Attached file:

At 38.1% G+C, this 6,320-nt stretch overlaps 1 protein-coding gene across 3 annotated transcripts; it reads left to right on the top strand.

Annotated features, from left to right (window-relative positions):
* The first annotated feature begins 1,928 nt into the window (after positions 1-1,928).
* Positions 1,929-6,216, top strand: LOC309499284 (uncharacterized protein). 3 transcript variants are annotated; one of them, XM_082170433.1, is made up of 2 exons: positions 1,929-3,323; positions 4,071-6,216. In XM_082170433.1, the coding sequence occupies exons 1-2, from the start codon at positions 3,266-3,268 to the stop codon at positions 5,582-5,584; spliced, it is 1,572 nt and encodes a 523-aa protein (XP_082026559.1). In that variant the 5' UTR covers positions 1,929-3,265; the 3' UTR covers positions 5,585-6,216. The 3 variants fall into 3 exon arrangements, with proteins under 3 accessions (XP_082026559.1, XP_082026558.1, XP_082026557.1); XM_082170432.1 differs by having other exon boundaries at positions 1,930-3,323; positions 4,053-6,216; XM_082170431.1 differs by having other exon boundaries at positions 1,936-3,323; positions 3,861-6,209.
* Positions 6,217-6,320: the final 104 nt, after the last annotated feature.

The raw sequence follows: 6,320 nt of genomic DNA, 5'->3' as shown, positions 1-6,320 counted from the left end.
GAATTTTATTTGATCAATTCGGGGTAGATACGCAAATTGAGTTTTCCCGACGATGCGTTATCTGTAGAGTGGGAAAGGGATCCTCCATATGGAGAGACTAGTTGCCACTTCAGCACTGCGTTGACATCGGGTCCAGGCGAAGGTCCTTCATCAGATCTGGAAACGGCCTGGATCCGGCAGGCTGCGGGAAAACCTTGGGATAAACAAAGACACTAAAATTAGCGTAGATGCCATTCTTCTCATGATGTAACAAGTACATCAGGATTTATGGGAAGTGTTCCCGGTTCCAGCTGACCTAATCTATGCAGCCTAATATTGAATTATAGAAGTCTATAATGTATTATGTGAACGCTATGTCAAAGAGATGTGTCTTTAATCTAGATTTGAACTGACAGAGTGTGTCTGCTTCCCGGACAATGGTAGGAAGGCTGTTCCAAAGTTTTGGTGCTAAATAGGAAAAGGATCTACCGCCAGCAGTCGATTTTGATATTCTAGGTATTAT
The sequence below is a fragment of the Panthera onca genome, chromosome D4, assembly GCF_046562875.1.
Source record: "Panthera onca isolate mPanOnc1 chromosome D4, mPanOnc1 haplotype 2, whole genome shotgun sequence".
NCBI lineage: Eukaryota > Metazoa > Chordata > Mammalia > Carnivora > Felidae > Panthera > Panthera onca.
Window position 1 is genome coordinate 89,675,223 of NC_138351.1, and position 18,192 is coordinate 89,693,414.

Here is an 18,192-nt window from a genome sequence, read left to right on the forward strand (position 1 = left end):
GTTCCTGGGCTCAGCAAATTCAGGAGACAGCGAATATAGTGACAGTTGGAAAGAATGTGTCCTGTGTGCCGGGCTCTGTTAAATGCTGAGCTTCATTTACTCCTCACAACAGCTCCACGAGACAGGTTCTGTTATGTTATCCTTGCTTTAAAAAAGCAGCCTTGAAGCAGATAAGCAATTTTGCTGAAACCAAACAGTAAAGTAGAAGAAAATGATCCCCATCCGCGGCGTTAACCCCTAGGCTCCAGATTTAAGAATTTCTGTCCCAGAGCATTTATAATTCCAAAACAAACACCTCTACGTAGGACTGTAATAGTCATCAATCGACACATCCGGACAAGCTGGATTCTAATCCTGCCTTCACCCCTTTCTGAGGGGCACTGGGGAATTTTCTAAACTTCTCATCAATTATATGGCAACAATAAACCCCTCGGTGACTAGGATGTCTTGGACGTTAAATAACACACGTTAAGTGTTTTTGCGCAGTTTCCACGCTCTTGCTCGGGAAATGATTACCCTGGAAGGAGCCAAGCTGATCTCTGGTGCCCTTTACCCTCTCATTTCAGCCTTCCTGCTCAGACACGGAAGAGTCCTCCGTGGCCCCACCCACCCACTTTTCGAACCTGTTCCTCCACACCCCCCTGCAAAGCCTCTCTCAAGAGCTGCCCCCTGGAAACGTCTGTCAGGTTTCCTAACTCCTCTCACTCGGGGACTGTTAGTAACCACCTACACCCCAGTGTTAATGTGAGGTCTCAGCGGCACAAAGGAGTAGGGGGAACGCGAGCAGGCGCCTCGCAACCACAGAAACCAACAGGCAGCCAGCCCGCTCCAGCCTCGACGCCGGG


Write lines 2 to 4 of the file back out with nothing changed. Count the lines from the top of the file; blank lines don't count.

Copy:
Annotated features, from left to right (window-relative positions):
* The first annotated feature begins 1,928 nt into the window (after positions 1-1,928).
* Positions 1,929-6,216, top strand: LOC309499284 (uncharacterized protein). 3 transcript variants are annotated; one of them, XM_082170433.1, is made up of 2 exons: positions 1,929-3,323; positions 4,071-6,216. In XM_082170433.1, the coding sequence occupies exons 1-2, from the start codon at positions 3,266-3,268 to the stop codon at positions 5,582-5,584; spliced, it is 1,572 nt and encodes a 523-aa protein (XP_082026559.1). In that variant the 5' UTR covers positions 1,929-3,265; the 3' UTR covers positions 5,585-6,216. The 3 variants fall into 3 exon arrangements, with proteins under 3 accessions (XP_082026559.1, XP_082026558.1, XP_082026557.1); XM_082170432.1 differs by having other exon boundaries at positions 1,930-3,323; positions 4,053-6,216; XM_082170431.1 differs by having other exon boundaries at positions 1,936-3,323; positions 3,861-6,209.